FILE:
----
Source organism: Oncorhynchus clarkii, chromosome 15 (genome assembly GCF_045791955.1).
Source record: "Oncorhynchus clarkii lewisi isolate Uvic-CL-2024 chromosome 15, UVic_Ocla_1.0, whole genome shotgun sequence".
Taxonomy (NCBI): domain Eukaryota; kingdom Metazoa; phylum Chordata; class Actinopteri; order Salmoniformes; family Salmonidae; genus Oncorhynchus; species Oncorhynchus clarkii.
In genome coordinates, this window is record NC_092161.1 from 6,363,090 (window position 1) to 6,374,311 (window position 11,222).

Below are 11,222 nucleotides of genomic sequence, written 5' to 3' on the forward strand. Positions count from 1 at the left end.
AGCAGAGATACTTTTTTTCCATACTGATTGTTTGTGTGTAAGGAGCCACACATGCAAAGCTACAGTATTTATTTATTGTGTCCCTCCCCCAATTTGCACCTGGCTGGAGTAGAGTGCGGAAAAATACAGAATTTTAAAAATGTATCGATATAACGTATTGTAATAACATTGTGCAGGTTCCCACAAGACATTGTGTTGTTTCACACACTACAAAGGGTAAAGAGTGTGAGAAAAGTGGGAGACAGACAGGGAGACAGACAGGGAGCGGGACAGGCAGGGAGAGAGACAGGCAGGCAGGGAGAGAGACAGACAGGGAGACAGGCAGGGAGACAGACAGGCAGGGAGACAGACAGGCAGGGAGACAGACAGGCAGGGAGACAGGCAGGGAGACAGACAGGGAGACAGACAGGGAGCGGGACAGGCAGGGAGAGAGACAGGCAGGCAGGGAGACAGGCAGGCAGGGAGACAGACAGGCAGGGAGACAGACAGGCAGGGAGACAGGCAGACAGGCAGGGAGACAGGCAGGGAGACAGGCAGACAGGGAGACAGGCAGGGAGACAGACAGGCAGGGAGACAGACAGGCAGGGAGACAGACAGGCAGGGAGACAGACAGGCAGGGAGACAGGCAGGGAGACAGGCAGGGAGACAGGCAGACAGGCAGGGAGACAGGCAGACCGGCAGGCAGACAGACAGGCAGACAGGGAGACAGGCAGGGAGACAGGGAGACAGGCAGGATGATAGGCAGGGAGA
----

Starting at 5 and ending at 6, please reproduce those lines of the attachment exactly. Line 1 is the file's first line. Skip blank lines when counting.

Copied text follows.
Below are 11,222 nucleotides of genomic sequence, written 5' to 3' on the forward strand. Positions count from 1 at the left end.
AGCAGAGATACTTTTTTTCCATACTGATTGTTTGTGTGTAAGGAGCCACACATGCAAAGCTACAGTATTTATTTATTGTGTCCCTCCCCCAATTTGCACCTGGCTGGAGTAGAGTGCGGAAAAATACAGAATTTTAAAAATGTATCGATATAACGTATTGTAATAACATTGTGCAGGTTCCCACAAGACATTGTGTTGTTTCACACACTACAAAGGGTAAAGAGTGTGAGAAAAGTGGGAGACAGACAGGGAGACAGACAGGGAGCGGGACAGGCAGGGAGAGAGACAGGCAGGCAGGGAGAGAGACAGACAGGGAGACAGGCAGGGAGACAGACAGGCAGGGAGACAGACAGGCAGGGAGACAGACAGGCAGGGAGACAGGCAGGGAGACAGACAGGGAGACAGACAGGGAGCGGGACAGGCAGGGAGAGAGACAGGCAGGCAGGGAGACAGGCAGGCAGGGAGACAGACAGGCAGGGAGACAGACAGGCAGGGAGACAGGCAGACAGGCAGGGAGACAGGCAGGGAGACAGGCAGACAGGGAGACAGGCAGGGAGACAGACAGGCAGGGAGACAGACAGGCAGGGAGACAGACAGGCAGGGAGACAGACAGGCAGGGAGACAGGCAGGGAGACAGGCAGGGAGACAGGCAGACAGGCAGGGAGACAGGCAGACCGGCAGGCAGACAGACAGGCAGACAGGGAGACAGGCAGGGAGACAGGGAGACAGGCAGGATGATAGGCAGGGAGA